June 11, 2019 | Society, Arts & Culture
In late May kihêw waciston, the university’s Indigenous centre, brought 30 students, faculty and staff to maskêkosihk, Enoch Cree Nation, for the nation’s Spring Cultural Camp. Over four days, they took part in land-based learning opportunities led by Elders and Knowledge Keepers from Treaty 6 territory.
“Our Indigenous communities are filled with knowledge – knowledge you can’t get in a western, university setting,” says Terri Suntjens, director of Indigenous Initiatives. “Part of kihêw waciston’s role and direction is to connect and build relationships with our Indigenous communities that are vital to ensuring our students remain connected to their culture.”
It was exactly the type of experience second-year Bachelor of Arts student Kelsey Sorensen was looking for.
“My father was a Sixties Scoop kid and my mother was adopted under different circumstances, so I grew up being very disconnected from my culture,” she says. “When the opportunity to take a course that involved spending four days at the maskêkosihk cultural camp presented itself, I jumped at it.”
Kelsey was taking COSL 300, a community service learning course taught by Dr. Colleen Irwin of the Department of English, with support from Terri and Roxanne Tootoosis, the university’s Indigenous Knowledge Keeper. Students in the course, who were from a variety of programs, spent three days in classes before the camp preparing for the experience, and then the entire four days of the camp – including staying overnight in a tipi – learning from Elders and Knowledge Keepers.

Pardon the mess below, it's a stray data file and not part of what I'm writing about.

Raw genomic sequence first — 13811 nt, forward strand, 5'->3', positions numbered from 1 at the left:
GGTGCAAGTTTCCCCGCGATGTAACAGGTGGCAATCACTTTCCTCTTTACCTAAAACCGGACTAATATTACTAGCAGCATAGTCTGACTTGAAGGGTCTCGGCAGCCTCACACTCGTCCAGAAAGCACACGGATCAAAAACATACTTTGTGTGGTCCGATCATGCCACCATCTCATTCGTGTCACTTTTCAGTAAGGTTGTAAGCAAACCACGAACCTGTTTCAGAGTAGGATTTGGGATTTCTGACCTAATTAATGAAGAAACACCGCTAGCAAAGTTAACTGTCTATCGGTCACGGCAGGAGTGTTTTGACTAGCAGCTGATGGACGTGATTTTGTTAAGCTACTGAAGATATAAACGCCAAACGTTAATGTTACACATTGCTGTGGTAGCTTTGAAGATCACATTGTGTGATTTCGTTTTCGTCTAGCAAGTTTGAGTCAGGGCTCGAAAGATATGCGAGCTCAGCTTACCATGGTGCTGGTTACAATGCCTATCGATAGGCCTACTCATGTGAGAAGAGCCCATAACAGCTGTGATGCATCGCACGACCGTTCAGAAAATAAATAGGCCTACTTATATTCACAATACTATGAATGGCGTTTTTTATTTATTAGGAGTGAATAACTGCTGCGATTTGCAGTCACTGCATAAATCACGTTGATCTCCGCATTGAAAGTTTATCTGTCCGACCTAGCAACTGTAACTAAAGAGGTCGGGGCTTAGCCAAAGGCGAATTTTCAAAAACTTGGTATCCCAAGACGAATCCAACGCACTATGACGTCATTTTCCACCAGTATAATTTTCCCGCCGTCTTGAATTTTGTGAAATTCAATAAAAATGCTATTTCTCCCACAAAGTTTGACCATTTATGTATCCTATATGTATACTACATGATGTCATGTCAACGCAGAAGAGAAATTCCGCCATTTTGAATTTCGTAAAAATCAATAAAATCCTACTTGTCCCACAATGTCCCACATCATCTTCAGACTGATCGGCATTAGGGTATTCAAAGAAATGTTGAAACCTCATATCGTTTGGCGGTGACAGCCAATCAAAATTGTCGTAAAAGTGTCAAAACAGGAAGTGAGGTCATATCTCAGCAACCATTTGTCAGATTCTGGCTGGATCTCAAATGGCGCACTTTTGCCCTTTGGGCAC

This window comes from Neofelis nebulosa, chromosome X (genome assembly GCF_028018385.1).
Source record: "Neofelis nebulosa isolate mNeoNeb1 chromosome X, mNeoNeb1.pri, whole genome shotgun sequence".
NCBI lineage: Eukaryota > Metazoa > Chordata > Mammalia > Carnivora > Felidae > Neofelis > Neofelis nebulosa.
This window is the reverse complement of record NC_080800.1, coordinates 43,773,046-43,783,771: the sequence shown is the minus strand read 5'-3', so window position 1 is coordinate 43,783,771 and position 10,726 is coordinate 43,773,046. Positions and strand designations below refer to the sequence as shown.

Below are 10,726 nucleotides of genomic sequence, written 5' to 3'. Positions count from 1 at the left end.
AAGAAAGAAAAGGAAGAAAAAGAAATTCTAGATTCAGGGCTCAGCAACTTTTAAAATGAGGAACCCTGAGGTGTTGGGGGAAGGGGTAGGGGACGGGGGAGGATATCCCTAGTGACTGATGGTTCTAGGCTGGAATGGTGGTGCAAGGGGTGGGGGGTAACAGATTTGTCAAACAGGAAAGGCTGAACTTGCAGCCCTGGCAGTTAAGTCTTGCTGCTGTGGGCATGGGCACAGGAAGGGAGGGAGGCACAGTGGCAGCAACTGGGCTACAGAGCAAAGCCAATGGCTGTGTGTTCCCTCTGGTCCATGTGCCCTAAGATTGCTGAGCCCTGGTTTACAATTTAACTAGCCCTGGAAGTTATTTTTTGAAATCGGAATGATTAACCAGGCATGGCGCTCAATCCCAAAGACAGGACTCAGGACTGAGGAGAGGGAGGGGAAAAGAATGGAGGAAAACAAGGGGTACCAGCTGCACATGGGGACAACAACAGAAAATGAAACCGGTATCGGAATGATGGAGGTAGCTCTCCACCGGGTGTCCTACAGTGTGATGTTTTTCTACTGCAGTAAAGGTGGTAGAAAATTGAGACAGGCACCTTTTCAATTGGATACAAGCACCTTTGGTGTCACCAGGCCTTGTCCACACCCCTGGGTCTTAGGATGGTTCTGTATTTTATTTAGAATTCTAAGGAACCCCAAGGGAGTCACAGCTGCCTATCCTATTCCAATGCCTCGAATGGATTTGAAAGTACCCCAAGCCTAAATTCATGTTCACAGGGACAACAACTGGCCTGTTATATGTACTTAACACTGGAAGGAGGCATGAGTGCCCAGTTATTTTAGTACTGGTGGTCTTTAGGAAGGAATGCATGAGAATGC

“I thought it would be a cultural experience or a reawakening, but it ended up being so much more,” says Kelsey. “This camp gave me more confidence to go into ceremonies in the future, and I left feeling very much like there was a door open for me to continue on my own journey.”
Connecting to culture
“As the Elders shared their teachings about moon time and motherhood, and as we took part in a sweat lodge and swing therapy, it became clearer. The teaching was that women are powerful.”
MacEwan faculty members, the entire staff of kihêw waciston and Elly O’Greysik’s NURS 255: Nursing Practice, Diverse Populations II course also took part in the camp. “As future psychiatric nurses, I feel it’s extremely important for my students to recognize the importance of ceremony as part of healing and culture,” says Elly.
The many opportunities the camp provided to be immersed in ceremony in traditions was impactful – even life-changing – for those who attended, says Terri.
“This camp is humbles you, connects your mind to your heart and lets you be still and reflective of our purpose as human being in this experience on Earth,” she says. “maskêkosihk was welcoming and gracious to our MacEwan group, and worked very closely with us to ensure that our visit was meaningful. We are very grateful to the community, Chief Billy Morin, Councillor John Thomas Jr. and Rocky Morin for their openness and for creating space for our group in their nation. We walked away with memories, relationships and gratitude.”